Czechoslovakia’s Ford T: celebrating 60 years since introduction of Škoda 1000 MB

Škoda 1000 MB

The new Škoda 1000 MB was unveiled in Mladá Boleslav on March 21, 1964. Designed to be an inexpensive family car, it was Czechoslovakia’s answer to the Ford Model T: the first mass-affordable automobile, making car travel available to more people in the country than ever before.

Although the Škoda 1000 MB made its debut in 1964, the first prototypes had already been developed several years earlier. Petr Kožíšek, head of the Road and Water Transport Department at the National Technical Museum in Prague, elaborates:

"The first prototypes of the Škoda 1000 MB had already been created in 1956, and various design layouts were considered: front-engine, rear-wheel-drive; front-engine, front-wheel-drive. In the end, it went the way we know it today, i.e. with the engine in the back.”

Škoda 1000 MB | Photo: Lukáš Řezník,  Czech Radio

Fondly nicknamed the “Embéčko” by Czechs and Slovaks, the MB in its name stood for Mladá Boleslav, where it had its world premiere. However, it also had another nickname: the 1000 MB was jokingly said to stand for „Tisíc malých bolestí“ or “A thousand little nuisances”. Petr Kožíšek explains why:

“It had a lot of useless design features which made life difficult for the car’s owners. For example, the rubber hoses that went from the fuel tank through the rear engine wall to the engine would very quickly begin to degrade – after a short time they would dry up and crack.”

For this reason, the car also became the butt of various jokes, such as these:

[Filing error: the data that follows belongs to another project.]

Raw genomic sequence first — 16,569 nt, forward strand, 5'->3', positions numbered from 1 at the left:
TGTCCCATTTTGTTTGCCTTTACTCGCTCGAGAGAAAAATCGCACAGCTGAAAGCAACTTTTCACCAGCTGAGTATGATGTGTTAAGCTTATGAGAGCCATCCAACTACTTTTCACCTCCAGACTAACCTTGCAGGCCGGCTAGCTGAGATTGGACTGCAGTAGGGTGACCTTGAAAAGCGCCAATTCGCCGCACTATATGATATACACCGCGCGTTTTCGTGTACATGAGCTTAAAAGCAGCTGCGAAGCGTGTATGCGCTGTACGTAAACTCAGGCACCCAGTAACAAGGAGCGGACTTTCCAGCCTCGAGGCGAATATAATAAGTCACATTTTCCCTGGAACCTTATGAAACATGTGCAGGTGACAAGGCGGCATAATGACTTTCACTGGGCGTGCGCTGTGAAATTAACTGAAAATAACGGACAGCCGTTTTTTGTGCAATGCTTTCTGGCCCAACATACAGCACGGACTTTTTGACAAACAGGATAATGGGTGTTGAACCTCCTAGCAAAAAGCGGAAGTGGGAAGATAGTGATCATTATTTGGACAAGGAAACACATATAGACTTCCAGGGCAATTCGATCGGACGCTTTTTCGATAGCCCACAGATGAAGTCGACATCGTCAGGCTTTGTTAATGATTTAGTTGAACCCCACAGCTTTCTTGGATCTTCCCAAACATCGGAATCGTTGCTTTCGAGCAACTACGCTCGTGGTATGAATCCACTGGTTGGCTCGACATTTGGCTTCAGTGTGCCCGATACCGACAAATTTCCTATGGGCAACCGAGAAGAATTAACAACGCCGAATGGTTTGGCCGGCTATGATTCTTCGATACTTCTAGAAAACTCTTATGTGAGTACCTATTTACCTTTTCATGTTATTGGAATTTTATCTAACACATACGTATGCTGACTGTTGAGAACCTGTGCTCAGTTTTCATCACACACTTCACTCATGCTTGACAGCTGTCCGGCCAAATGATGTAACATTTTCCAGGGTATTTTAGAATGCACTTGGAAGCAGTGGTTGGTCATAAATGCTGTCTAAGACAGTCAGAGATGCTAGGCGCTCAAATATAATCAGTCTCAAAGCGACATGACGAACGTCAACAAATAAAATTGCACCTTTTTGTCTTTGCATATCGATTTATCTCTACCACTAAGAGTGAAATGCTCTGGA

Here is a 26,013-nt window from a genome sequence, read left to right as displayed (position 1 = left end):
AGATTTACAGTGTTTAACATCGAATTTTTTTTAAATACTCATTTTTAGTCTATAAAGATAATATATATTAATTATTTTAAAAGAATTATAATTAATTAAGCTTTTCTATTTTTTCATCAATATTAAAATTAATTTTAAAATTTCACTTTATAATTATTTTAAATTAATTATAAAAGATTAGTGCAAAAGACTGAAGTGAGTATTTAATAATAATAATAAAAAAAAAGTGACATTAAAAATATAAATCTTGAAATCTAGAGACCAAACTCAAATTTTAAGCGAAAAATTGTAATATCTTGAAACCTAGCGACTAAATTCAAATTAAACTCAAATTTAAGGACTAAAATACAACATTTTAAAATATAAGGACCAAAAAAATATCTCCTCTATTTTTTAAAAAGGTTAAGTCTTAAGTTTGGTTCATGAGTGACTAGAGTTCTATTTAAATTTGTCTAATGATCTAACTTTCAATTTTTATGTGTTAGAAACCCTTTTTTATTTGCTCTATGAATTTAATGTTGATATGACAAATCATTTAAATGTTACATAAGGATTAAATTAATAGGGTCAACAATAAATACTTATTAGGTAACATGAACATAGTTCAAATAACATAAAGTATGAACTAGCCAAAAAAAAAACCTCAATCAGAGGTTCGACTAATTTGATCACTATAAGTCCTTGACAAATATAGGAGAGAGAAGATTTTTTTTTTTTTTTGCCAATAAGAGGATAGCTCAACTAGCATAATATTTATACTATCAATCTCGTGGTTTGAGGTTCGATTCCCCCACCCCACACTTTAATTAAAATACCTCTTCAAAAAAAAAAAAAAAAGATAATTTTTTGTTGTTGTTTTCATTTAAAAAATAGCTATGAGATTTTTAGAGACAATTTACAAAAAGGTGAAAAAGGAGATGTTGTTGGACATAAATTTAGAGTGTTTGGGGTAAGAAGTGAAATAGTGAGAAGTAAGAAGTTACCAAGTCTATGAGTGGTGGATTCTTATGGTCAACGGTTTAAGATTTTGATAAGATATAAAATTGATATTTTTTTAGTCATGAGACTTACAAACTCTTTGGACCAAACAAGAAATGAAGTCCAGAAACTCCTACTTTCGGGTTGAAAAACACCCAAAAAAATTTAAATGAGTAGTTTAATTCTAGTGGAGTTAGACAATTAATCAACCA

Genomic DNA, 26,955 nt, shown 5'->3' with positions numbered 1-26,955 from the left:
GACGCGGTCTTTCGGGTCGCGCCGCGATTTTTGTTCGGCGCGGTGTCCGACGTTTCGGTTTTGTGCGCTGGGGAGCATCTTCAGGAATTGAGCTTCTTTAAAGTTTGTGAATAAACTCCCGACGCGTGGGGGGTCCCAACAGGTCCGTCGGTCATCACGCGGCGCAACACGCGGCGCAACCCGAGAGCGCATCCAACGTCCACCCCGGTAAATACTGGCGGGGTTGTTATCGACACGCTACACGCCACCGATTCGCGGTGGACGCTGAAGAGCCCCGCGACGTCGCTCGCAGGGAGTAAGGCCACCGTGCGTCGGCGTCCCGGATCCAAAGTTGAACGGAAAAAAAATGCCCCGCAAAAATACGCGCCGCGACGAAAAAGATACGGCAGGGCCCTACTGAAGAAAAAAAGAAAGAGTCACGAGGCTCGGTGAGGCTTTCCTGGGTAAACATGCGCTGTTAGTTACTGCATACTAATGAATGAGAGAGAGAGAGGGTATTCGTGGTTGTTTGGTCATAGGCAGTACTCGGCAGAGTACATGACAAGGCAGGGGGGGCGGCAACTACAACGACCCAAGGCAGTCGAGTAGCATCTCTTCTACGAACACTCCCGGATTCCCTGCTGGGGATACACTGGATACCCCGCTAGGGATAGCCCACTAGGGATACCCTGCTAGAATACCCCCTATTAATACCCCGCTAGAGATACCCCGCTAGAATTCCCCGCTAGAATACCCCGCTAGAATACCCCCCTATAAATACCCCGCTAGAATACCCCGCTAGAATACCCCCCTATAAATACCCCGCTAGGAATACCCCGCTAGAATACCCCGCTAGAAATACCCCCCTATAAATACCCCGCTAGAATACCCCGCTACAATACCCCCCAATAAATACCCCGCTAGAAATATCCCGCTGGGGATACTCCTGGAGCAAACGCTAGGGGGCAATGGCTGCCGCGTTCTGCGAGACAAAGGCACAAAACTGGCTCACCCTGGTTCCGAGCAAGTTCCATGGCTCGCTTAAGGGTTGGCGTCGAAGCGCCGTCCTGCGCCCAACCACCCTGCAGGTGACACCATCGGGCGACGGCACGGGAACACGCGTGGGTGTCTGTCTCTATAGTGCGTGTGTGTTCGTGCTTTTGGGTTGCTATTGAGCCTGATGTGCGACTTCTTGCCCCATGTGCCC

Q: “When does the 1000 MB go at its top speed?”
A: “On the assembly line.”

Q: “Why are the instruction manuals for the 1000 MB so thick?”
A: “Because at the end they have all the bus and train timetables, just in case.”

That doesn’t change the fact, however, that the Škoda 1000 MB was immensely popular, says Petr Kožíšek.

“The Škoda 1000 MB was for Czechoslovakia something like the Ford T was for America – exceptionally influential. Almost 450,000 of them were produced.”

The 1000 MB was highly successful for both the Škoda Works Company and the Czechoslovak economy in general. As well as success at home, it was also exported abroad to countries like the UK, where it was priced at a reasonable £579, making it cheaper than similarly sized domestic four-door saloons like the Ford Cortina 1200 (at £592) and Hillman Minx Deluxe (at £636).

Škoda 1000 MB | Photo: Lukáš Řezník,  Czech Radio

For this low price, the 1000 MB was well equipped, with reclining front seats, a heater and demister, full tool kit, and a generously-sized boot, causing British car salesmen to describe it as “a lot of car for the money.”

At the time, the price of a new Škoda 1000 MB started at 44,000 Czechoslovak crowns. Nowadays, an original Škoda 1000 MB in excellent condition can be valued at several hundred thousand crowns.

Although it was only produced for five years until 1969, the 1000 MB had an enduring popularity long after it had stopped being manufactured. Folk singer Slávek Janoušek even sang a song about it at the Czech music festival Porta in 1987, almost 20 years after production had ended – a testament to its enduring cultural significance.

Authors: Anna Fodor , Luděk Hubáček , Agáta Faltová | Source:
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